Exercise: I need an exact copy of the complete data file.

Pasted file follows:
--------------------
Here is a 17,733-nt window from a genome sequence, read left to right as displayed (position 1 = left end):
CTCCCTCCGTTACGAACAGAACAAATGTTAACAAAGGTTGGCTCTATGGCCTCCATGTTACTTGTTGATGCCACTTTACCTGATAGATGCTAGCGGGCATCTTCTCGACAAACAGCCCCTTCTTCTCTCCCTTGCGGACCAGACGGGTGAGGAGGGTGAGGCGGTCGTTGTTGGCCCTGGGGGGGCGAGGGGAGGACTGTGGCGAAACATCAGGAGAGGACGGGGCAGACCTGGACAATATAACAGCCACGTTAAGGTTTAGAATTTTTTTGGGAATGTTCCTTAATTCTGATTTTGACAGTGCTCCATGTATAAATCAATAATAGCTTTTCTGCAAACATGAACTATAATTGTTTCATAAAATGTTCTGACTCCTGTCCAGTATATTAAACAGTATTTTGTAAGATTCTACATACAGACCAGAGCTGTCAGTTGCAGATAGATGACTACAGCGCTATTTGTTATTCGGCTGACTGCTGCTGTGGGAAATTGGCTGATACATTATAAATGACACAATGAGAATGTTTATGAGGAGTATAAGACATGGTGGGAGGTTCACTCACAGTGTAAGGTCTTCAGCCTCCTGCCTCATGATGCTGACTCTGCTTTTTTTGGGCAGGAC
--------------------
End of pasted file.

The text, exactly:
Here is a 17,733-nt window from a genome sequence, read left to right as displayed (position 1 = left end):
CTCCCTCCGTTACGAACAGAACAAATGTTAACAAAGGTTGGCTCTATGGCCTCCATGTTACTTGTTGATGCCACTTTACCTGATAGATGCTAGCGGGCATCTTCTCGACAAACAGCCCCTTCTTCTCTCCCTTGCGGACCAGACGGGTGAGGAGGGTGAGGCGGTCGTTGTTGGCCCTGGGGGGGCGAGGGGAGGACTGTGGCGAAACATCAGGAGAGGACGGGGCAGACCTGGACAATATAACAGCCACGTTAAGGTTTAGAATTTTTTTGGGAATGTTCCTTAATTCTGATTTTGACAGTGCTCCATGTATAAATCAATAATAGCTTTTCTGCAAACATGAACTATAATTGTTTCATAAAATGTTCTGACTCCTGTCCAGTATATTAAACAGTATTTTGTAAGATTCTACATACAGACCAGAGCTGTCAGTTGCAGATAGATGACTACAGCGCTATTTGTTATTCGGCTGACTGCTGCTGTGGGAAATTGGCTGATACATTATAAATGACACAATGAGAATGTTTATGAGGAGTATAAGACATGGTGGGAGGTTCACTCACAGTGTAAGGTCTTCAGCCTCCTGCCTCATGATGCTGACTCTGCTTTTTTTGGGCAGGAC